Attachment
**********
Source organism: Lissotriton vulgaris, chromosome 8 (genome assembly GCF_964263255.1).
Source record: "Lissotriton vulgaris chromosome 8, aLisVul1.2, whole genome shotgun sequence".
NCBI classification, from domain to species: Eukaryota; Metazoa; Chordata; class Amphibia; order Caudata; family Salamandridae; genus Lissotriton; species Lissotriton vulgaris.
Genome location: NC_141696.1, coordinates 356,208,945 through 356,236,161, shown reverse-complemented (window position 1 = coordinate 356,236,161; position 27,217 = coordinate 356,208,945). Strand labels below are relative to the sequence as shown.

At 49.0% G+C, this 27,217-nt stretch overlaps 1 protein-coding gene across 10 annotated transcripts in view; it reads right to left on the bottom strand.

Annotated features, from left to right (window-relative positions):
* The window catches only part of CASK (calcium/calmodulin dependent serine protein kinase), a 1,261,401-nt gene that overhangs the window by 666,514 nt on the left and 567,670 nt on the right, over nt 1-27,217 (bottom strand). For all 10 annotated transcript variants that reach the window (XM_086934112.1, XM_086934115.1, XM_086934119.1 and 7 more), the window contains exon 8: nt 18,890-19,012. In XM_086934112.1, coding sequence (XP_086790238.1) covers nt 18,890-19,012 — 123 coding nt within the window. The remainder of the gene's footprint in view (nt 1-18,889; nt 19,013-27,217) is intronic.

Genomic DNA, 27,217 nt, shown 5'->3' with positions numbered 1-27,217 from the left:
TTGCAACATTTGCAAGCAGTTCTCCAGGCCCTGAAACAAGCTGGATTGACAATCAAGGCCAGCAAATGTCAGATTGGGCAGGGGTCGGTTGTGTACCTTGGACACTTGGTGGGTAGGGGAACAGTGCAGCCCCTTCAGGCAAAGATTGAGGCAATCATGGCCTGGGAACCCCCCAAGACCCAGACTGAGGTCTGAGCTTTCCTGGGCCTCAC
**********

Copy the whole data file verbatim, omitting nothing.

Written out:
Source organism: Lissotriton vulgaris, chromosome 8 (genome assembly GCF_964263255.1).
Source record: "Lissotriton vulgaris chromosome 8, aLisVul1.2, whole genome shotgun sequence".
NCBI classification, from domain to species: Eukaryota; Metazoa; Chordata; class Amphibia; order Caudata; family Salamandridae; genus Lissotriton; species Lissotriton vulgaris.
Genome location: NC_141696.1, coordinates 356,208,945 through 356,236,161, shown reverse-complemented (window position 1 = coordinate 356,236,161; position 27,217 = coordinate 356,208,945). Strand labels below are relative to the sequence as shown.

At 49.0% G+C, this 27,217-nt stretch overlaps 1 protein-coding gene across 10 annotated transcripts in view; it reads right to left on the bottom strand.

Annotated features, from left to right (window-relative positions):
* The window catches only part of CASK (calcium/calmodulin dependent serine protein kinase), a 1,261,401-nt gene that overhangs the window by 666,514 nt on the left and 567,670 nt on the right, over nt 1-27,217 (bottom strand). For all 10 annotated transcript variants that reach the window (XM_086934112.1, XM_086934115.1, XM_086934119.1 and 7 more), the window contains exon 8: nt 18,890-19,012. In XM_086934112.1, coding sequence (XP_086790238.1) covers nt 18,890-19,012 — 123 coding nt within the window. The remainder of the gene's footprint in view (nt 1-18,889; nt 19,013-27,217) is intronic.

Genomic DNA, 27,217 nt, shown 5'->3' with positions numbered 1-27,217 from the left:
TTGCAACATTTGCAAGCAGTTCTCCAGGCCCTGAAACAAGCTGGATTGACAATCAAGGCCAGCAAATGTCAGATTGGGCAGGGGTCGGTTGTGTACCTTGGACACTTGGTGGGTAGGGGAACAGTGCAGCCCCTTCAGGCAAAGATTGAGGCAATCATGGCCTGGGAACCCCCCAAGACCCAGACTGAGGTCTGAGCTTTCCTGGGCCTCAC